If you have any queries about propranolol, please talk to your nurse, doctor or pharmacist.

How long does treatment last?

In our experience, treatment to 14 to 18 months of age with propranolol is usually sufficient to reduce the haemangioma so that it does not cause any troublesome side effects.

Ideally, the dose of propranolol should be reduced gradually rather than stopped suddenly.

What happens next?

Most haemangiomas will have disappeared completely by the age of five to seven years. Large haemangiomas may continue to get smaller until your child is about 10 years old.

Depending on the size and location of the haemangioma, there may be little sign it ever existed.

Compiled by: 
The Birthmark Unit in collaboration with the Child and Family Information Group.
Last review date: 
June 2014
Ref: 
2014F0835

Disclaimer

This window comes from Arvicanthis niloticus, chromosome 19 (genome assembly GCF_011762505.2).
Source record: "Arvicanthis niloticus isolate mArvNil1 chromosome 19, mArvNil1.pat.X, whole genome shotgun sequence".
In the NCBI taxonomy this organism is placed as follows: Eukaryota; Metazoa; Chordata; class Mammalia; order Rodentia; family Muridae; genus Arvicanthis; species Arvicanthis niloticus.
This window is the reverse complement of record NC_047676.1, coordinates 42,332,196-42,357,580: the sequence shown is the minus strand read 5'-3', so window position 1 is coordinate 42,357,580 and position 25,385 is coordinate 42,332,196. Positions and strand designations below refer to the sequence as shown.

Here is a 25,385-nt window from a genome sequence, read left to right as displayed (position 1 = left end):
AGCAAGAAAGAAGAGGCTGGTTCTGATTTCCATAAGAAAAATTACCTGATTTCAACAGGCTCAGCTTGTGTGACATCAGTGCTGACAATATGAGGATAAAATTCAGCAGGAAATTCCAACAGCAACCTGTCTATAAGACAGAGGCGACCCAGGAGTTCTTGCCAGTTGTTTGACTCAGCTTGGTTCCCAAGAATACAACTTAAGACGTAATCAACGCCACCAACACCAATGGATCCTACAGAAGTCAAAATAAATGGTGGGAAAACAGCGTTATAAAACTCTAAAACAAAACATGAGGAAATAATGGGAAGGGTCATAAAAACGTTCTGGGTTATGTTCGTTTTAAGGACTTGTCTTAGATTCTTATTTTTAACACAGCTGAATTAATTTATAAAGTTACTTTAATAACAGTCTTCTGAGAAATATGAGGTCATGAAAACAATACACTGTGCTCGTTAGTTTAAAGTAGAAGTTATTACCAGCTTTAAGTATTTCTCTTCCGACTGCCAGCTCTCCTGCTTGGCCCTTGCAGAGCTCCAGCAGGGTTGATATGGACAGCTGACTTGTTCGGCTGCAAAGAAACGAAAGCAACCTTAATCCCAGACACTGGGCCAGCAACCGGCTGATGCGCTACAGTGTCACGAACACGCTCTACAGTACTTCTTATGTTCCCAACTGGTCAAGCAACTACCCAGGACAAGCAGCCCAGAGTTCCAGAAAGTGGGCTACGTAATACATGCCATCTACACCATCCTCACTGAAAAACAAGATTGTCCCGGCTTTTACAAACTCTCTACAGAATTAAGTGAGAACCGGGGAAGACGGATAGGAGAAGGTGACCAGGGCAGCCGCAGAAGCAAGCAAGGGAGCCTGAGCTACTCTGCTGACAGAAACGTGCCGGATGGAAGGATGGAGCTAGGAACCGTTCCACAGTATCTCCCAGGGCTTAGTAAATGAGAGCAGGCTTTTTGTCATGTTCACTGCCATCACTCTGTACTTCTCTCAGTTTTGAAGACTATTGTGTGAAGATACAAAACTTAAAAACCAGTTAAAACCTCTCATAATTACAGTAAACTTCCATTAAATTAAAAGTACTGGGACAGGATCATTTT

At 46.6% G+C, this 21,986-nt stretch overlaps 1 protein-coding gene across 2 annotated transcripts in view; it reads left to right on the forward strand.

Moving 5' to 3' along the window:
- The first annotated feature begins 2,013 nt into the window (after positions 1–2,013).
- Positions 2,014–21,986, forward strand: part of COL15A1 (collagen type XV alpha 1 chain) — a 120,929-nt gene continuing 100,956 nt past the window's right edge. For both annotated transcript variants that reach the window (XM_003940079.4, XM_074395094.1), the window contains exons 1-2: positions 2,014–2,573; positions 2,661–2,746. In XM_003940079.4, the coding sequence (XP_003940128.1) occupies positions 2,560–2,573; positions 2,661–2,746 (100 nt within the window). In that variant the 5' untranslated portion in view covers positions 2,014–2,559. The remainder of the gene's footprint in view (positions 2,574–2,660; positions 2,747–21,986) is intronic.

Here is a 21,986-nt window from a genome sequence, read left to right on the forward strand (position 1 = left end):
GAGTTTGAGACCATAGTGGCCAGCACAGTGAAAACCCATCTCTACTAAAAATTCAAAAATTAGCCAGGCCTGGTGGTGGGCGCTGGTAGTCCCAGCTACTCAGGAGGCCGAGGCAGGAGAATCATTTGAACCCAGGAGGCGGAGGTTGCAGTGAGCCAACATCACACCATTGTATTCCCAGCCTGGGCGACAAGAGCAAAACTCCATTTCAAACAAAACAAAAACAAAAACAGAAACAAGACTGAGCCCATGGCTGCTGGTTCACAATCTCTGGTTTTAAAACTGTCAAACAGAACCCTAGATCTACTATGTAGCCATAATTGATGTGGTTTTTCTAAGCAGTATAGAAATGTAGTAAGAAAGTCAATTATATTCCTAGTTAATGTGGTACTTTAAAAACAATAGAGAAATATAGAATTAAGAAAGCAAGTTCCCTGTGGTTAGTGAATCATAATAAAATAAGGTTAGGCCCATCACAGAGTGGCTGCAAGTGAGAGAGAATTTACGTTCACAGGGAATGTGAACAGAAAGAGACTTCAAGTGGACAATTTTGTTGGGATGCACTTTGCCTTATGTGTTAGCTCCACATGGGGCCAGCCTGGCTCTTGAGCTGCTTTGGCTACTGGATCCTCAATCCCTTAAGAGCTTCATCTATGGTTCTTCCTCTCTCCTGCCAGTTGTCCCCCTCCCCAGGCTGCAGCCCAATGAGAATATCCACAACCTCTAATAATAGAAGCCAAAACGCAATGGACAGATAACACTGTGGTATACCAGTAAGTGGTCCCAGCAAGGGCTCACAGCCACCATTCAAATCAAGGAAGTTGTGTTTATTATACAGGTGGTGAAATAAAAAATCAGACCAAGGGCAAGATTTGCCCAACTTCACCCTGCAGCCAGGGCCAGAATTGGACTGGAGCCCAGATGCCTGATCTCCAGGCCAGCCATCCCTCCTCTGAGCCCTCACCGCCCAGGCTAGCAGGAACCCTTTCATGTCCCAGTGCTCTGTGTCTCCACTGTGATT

Please read this information sheet from GOSH alongside the patient information leaflet (PIL) provided by the manufacturer. If you do not have a copy of the manufacturer’s patient information leaflet please talk to your pharmacist. A few products do not have a marketing authorisation (licence) as a medicine and therefore there is no PIL.

For children in particular, there may be conflicts of information between the manufacturer’s patient information leaflet (PIL) and guidance provided by GOSH and other healthcare providers. For example, some manufacturers may recommend, in the patient information leaflet, that a medicine is not given to children aged under 12 years. In most cases, this is because the manufacturer will recruit adults to clinical trials in the first instance and therefore the initial marketing authorisation (licence) only covers adults and older children.  

For new medicines, the manufacturer then has to recruit children and newborns into trials (unless the medicine is not going to be used in children and newborns) and subsequently amend the PIL with the approved information. Older medicines may have been used effectively for many years in children without problems but the manufacturer has not been required to collect data and amend the licence. This does not mean that it is unsafe for children and young people to be prescribed such a medicine ‘off-licence/off-label’. However, if you are concerned about any conflicts of information, please discuss with your doctor, nurse or pharmacist.